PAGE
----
@Hungerburg: I won't argue that scree isn't a natural product due to for example erosion. That doesn't change however that scree is a landcover. It describes the physical coverage of an area (named or not). That area, together with other areas of landcover form a larger landform or landscape like for example mountains and valleys. And indeed, an area of scree can be used as a POI during walking, just as that a grass field, a road, a building, an antenna etc can be used as POI. It makes sense to separate landforms/landscapes from landcover. Take tundra for example: . A tundra is a landscape that consists out of multiple landcovers. The wiki also advices to map these individual areas. You can then use the landform/landscape object to indicate the total extend of the tundra. You might not always know the full extend of the tundra but you can objectively map the landcover. This should make it easier for new mappers to map landcover but also to introduce new tags. The advantage is then also that for example renders can easily render the landcover above the area of the tundra because it is a separate tag. --Cartographer10 (talk) 18:58, 20 March 2023 (UTC)
I'd never have thought, that I would quote Wikipedia in an OSM talk, but his seems wanted here: Scree is a landform. --Hungerburg (talk) 20:37, 20 March 2023 (UTC)
@Hungerburg: Could you elaborate a bit more on why you think scree is a landform? I’m not quite understanding you. If I go to then I find “Landforms associated with these materials are often called talus deposits.” So natural=talus, natural=talus_ deposit or natural=slope for the landform and landcover=scree/shingle/grass for the landcover makes more sense in my opinion. But if you can come up with some arguments why scree is not a landcover than where willing to consider that. --Tjuro (talk) 21:02, 20 March 2023 (UTC)
Another similar example would be volcanoes, near active volcano there might be solidified lava also called basalt, so you can map that as landcover=basalt, but the natural entity that created the lava in the first place is the volcano and you tag that as natural=volcano. Only basalt does not make something a volcano. Same with scree, scree is the result of another natural entity/landform, but not a natural entity/landform itself. --Tjuro (talk) 21:15, 20 March 2023 (UTC)
I see, you know more about subject matter than those, that mapped the screes in my local area from local knowledge in a way that is immediately obvious to me as a local myself. I also learned, that quoting wikipedia is hot helpful at all. I at least made it to the "description" section, but this cannot be taken for granted. What shalls? Waiting for discussion, what makes landcover=scree different from surface=gravel ;) --Hungerburg (talk) 23:20, 20 March 2023 (UTC)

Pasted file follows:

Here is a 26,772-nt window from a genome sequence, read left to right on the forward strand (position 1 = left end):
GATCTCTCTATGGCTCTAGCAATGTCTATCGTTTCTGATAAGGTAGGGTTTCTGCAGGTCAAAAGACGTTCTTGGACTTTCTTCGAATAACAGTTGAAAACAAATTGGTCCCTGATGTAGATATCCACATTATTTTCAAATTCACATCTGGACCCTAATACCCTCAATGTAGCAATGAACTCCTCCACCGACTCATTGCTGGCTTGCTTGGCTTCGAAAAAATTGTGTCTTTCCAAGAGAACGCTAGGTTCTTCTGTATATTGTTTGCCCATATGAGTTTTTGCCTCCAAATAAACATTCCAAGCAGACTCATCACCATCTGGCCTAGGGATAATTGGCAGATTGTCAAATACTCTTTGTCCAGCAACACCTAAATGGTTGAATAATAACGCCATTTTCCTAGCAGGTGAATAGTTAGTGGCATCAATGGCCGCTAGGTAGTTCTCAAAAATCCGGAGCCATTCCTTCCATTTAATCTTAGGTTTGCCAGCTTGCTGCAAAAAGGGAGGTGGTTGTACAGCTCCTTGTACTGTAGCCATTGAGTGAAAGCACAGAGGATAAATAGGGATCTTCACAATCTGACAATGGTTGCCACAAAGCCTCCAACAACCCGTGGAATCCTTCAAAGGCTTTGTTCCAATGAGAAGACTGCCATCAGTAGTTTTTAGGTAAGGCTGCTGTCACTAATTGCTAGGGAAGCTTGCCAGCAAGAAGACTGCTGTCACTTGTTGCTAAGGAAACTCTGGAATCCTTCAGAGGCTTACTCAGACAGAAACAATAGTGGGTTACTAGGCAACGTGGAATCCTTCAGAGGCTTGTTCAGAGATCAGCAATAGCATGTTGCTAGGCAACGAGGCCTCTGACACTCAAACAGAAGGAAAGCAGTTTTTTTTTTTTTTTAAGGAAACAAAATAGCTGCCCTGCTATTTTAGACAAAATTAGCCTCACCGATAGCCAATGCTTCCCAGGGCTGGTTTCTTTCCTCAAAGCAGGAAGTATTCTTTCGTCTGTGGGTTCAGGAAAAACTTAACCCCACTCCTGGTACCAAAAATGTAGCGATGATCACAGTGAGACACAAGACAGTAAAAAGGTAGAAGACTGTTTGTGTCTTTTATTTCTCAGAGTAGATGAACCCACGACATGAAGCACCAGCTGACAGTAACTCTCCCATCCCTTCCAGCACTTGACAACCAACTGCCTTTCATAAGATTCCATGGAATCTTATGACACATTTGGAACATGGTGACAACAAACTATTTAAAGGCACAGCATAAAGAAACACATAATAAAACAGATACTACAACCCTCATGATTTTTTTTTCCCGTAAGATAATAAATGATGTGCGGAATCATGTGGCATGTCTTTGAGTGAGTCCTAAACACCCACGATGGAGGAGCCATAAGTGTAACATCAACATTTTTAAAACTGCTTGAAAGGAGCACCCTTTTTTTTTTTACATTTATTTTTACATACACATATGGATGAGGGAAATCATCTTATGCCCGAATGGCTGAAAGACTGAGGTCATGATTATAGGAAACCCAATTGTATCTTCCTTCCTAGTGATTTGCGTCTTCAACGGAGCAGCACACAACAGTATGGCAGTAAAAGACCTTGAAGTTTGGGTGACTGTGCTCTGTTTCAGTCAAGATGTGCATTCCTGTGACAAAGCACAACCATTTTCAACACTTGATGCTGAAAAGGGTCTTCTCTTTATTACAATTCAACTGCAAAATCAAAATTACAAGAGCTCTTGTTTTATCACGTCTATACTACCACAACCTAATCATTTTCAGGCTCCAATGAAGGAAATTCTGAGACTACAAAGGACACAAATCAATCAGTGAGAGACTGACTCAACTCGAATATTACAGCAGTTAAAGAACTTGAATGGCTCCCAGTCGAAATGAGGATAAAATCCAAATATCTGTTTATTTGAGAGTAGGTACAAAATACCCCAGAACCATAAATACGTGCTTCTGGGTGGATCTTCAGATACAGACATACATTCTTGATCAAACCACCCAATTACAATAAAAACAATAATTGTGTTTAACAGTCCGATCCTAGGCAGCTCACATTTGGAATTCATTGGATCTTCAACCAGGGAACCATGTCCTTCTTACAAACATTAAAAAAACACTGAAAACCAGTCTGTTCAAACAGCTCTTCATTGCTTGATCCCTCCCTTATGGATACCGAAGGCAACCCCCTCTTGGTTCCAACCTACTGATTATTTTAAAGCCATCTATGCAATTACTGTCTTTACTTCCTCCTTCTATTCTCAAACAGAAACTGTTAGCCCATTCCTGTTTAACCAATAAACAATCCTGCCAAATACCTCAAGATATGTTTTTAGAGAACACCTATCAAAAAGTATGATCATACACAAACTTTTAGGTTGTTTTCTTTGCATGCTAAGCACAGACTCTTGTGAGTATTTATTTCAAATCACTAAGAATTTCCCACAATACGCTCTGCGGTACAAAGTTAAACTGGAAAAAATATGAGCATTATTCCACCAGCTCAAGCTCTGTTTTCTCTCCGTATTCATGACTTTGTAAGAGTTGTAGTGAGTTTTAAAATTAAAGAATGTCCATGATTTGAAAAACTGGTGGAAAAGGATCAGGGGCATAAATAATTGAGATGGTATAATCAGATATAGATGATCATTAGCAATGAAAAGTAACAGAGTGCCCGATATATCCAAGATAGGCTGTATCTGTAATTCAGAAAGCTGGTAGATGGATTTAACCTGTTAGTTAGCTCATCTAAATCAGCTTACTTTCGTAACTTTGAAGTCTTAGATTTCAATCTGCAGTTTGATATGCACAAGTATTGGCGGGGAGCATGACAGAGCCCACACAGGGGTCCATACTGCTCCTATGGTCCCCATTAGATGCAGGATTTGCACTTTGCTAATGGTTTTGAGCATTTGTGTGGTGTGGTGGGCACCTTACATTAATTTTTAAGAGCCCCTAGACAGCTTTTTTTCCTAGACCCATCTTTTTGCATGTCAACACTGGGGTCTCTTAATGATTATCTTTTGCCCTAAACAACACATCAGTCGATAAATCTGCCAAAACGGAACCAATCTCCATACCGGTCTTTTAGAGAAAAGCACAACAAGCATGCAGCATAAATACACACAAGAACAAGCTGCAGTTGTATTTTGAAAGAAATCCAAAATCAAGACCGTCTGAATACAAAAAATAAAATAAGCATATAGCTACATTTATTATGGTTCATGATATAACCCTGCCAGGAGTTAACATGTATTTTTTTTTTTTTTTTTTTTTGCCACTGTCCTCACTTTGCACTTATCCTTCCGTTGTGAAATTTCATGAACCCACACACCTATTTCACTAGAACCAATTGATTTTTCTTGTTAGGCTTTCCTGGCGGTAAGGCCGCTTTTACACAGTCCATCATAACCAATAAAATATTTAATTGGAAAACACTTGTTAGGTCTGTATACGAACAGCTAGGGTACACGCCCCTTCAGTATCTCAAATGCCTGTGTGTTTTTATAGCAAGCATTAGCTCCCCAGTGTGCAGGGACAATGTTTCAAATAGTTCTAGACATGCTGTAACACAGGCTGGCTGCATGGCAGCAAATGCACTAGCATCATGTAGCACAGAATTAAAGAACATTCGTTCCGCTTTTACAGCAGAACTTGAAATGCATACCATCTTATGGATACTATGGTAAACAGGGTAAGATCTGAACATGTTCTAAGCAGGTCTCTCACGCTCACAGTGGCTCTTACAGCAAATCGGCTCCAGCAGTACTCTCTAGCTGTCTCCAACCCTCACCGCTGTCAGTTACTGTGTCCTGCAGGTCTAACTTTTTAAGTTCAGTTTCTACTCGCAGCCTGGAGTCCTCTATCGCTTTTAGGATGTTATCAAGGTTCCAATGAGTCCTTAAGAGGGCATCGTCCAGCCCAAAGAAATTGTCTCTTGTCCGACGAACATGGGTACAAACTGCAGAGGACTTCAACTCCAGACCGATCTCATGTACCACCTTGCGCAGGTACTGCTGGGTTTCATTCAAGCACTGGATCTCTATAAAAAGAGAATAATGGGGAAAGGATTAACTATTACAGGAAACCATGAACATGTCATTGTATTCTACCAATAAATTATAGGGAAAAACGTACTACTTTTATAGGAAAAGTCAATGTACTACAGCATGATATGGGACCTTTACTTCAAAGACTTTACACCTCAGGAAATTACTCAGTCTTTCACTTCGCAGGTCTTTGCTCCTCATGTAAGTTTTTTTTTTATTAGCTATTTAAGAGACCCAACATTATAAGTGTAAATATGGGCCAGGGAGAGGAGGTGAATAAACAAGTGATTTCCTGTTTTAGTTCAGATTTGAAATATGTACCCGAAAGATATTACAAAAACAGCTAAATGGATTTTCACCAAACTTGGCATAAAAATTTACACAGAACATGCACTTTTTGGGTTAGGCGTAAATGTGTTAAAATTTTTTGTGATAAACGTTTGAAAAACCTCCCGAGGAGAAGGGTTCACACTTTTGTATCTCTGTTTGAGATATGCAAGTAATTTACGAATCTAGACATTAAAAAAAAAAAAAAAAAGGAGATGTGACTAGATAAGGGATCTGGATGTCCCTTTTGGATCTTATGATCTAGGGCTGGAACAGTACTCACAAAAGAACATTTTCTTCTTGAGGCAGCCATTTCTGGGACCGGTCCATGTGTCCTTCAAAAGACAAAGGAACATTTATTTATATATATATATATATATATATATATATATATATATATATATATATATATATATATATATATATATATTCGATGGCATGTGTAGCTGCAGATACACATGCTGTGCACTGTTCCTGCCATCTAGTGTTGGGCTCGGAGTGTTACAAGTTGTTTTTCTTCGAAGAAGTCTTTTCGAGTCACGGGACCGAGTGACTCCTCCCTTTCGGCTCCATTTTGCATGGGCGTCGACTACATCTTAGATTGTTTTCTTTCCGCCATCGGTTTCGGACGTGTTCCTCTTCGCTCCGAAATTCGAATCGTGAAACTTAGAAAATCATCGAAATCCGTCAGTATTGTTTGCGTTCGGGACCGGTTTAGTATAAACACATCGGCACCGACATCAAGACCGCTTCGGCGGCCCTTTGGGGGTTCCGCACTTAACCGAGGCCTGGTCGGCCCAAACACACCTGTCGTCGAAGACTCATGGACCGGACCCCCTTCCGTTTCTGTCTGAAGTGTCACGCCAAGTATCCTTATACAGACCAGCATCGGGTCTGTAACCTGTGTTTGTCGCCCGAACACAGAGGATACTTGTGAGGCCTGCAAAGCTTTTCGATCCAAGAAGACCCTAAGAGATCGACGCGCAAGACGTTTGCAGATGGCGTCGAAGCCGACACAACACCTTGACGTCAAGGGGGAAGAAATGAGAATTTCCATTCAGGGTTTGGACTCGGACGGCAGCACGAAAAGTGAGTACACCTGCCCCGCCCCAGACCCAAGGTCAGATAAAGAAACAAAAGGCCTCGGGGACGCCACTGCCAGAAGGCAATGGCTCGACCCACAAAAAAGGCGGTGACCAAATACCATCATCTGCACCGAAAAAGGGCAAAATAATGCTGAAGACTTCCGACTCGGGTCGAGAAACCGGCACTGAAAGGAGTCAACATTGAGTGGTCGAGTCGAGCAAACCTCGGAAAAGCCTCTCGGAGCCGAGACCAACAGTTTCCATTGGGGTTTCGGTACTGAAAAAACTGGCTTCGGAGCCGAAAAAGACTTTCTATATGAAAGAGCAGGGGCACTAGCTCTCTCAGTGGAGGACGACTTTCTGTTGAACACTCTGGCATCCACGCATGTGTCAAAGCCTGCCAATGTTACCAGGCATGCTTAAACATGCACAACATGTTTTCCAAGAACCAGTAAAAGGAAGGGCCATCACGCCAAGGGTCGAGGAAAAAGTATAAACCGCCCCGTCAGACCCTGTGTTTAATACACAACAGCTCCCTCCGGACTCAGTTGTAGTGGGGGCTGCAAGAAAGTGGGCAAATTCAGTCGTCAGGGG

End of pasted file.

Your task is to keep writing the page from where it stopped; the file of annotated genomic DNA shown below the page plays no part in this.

The way I understand the difference is that scree is generally composed of larger rocks and boulders, while gravel is made up of smaller pieces of rock that range in size. Also, scree is typically angular and irregular in shape. Whereas, gravel is usually rounded or smoothed by erosion. Further, scree is usually made up of a single type of rock or mineral, while gravel can be composed of a variety of materials. Lastly, scree is usually found on steep slopes or cliffs, while gravel can be found in a variety of environments, such as riverbeds, beaches, and construction sites. Although scree can also be found at least on the sides of river beds sometimes. Especially ones that are adjacent to slopes or cliffs. I think those differences are clear by looking at images of both. --Adamant1 (talk) 11:50, 21 March 2023 (UTC)
Reading above, I further see, why someone in the community forum wants to do away with pebblestone surface for highways, because too many people that map for OSM cannot be bothered to read up on documentation. It would tell them, the rounded stuff is not gravel, it is pebbles or shingle instead.
Regarding scree: If Oxford dictionary and wikidata agree, I do not see a reason to make up my own definition: Scree is a landform, otherwise also known as talus, and the surface of it as well; Scree is the combination of steep slopes and gravel. The base was formed in the last ice-ages. In my local area, this is mapped quite concisely and provides valuable information to map users. For your entertainment, a not so clear case - - for a casual observer, it is a scree - on OSM-Carto, on the aerial and on the ground -- but take a look at the tags - they give away, what geology has to say about that! --Hungerburg (talk) 01:43, 22 March 2023 (UTC)